I love pastrami! It's a quick and easy go-to sandwich that does not need a lot of effort.
All my life I was raised on cold pastrami. From the cold winters of Belarus to the hot summers in Israel - it was always pastrami that was served cold. Frankly, I found it odd that there even is such a thing as hot pastrami, like being served in Kat'z deli.
In my recent visit at the butcher's shop, I stumbled into an affordable cut that is not so commonly used, called bottom sirloin (in Israel it's called Avazit or Egoz).
The bottom sirloin is a cut from the back of the animal and considered as lean and chewy - this is where sous vide comes in. 16 hours in sous vide cooking will make it tender enough for perfect pastrami!
Ingredients (calculated per 1 liter of water)
Bottom sirloin cut
40 grams kosher salt
40 grams brown sugar
2 bay leaves
1 tbsp black peppercorns
1 tbsp allspice
1 tbsp granulated garlic
1 tbsp granulated onion
2 tbsp smoked paprika
1 tbsp ground chili
1 tbsp ground coriander
1 tbsp dill seeds
Honey for glaze
Brine first - cook later
The brining process is used to preserve or season the food.
In lean meats, it's almost mandatory since it significantly enhances the moisture and the flavor.
Measure the exact amount of water you need to steep the entire meat cut and put in a deep pot.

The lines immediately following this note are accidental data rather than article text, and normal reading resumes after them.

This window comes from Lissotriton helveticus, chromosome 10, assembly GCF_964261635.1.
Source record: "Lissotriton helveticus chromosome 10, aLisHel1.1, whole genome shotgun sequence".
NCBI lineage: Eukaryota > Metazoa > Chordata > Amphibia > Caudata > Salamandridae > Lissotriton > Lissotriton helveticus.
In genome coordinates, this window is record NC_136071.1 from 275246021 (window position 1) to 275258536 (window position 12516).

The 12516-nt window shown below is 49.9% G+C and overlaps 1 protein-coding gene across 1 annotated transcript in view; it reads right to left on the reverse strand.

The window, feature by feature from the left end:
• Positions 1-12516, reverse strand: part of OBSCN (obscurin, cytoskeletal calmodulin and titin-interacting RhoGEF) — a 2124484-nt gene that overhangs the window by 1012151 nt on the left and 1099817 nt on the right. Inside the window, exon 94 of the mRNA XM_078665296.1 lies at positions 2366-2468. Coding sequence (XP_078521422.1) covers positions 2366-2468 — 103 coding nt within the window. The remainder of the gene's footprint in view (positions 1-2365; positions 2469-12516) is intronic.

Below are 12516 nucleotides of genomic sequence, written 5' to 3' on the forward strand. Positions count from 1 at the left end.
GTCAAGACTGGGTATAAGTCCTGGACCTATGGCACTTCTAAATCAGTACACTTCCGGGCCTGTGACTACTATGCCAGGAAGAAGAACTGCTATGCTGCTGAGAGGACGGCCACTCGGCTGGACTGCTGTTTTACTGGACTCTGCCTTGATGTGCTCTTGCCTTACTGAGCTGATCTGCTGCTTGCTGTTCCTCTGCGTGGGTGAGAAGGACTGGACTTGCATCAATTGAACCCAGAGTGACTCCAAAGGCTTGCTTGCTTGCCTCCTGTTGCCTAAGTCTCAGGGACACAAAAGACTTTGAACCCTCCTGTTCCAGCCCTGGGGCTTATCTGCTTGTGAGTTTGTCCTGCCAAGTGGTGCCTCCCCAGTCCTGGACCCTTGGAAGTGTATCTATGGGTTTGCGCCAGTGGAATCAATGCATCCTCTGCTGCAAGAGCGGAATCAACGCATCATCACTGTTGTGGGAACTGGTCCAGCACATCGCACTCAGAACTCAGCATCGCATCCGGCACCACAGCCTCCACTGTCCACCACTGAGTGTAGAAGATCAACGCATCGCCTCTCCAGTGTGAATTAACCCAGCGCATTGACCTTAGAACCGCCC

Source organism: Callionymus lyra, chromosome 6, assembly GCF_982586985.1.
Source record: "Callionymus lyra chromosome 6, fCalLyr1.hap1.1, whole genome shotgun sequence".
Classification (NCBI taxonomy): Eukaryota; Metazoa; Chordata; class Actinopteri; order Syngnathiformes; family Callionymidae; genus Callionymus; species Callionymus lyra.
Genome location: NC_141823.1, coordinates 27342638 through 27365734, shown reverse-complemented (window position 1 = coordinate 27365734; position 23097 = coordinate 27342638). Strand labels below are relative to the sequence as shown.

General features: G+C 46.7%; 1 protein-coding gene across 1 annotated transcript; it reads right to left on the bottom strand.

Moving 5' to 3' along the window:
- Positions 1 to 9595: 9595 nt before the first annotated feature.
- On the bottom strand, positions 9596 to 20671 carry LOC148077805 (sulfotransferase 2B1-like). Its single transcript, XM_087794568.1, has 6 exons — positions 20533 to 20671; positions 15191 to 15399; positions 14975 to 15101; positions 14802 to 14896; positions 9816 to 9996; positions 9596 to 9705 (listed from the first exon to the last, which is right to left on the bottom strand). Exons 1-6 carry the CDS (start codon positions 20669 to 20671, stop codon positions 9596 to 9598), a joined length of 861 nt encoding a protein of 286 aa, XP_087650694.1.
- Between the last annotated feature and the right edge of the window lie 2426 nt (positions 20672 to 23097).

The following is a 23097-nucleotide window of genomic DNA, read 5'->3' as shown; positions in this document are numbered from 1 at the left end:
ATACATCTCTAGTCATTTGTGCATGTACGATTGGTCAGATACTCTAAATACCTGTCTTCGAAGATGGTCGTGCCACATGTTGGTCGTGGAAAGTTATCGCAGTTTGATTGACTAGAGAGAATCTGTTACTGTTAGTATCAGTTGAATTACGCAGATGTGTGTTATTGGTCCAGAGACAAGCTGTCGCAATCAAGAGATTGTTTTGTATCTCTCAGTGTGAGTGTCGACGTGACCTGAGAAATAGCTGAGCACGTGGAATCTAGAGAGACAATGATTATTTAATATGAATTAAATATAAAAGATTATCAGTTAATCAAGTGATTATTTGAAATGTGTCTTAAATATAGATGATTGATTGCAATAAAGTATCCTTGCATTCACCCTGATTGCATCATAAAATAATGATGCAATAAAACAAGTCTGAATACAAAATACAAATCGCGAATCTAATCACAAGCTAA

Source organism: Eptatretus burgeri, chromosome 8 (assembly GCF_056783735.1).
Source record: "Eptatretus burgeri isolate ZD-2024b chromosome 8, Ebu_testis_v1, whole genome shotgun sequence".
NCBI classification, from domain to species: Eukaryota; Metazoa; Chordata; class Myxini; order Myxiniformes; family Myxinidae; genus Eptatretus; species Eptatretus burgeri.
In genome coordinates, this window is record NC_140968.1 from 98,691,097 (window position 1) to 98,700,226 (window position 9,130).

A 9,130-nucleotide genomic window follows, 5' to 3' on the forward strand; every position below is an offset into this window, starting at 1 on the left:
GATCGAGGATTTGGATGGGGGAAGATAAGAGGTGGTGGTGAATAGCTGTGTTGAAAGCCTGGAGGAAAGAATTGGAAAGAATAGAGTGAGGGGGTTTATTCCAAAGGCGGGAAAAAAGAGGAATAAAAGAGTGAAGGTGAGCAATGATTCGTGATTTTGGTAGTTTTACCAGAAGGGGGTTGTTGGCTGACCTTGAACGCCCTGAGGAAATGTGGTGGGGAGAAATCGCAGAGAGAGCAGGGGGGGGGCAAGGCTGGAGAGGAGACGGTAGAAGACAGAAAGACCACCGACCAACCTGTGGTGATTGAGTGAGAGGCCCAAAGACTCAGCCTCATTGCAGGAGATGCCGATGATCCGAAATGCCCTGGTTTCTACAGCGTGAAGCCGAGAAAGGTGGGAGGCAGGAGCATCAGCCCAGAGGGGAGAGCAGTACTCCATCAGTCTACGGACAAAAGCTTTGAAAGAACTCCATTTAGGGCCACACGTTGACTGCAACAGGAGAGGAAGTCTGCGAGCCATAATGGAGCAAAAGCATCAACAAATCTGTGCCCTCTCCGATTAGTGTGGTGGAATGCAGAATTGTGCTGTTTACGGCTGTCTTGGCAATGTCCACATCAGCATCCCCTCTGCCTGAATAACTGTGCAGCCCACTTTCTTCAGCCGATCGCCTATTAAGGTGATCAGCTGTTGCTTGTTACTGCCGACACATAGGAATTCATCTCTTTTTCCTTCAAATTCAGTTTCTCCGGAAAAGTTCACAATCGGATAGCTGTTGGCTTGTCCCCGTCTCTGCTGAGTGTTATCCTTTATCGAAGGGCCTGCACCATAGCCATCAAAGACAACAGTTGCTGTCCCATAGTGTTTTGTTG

Bring the water to a boil with all the spices mentioned in the ingredients section in order to dissolve salt and sugar and mix all the flavors together.
Turn the heat off and let it cool all the way.
Once the brine has cooled, add the meat and let it rest in the fridge between 4 to 5 days.
Take the meat out of the brine and wash it thoroughly with cold water.
Dry with a paper towel and season with salt and black pepper - this is optional step because the brine already infused the meat with enough amount of salt.
Put the meat into the vacuum bag and seal it.
Submerge the vacuum bag into the preheated water at 56°C/ 133°F and cook it for 16 hours.
Remove the bag from the water bath and shock in a large bowl of ice water.
Let it rest overnight in the fridge.
The pastrami is basically ready, but it can be either smoked up to the internal temperature of 56°C/ 133°F or it can be roasted for a few minutes in the oven on the highest heat.
I usually coating the meat with honey to get that beautiful honey glazed color and to get a little bit sweetness to the outer layer of the pastrami.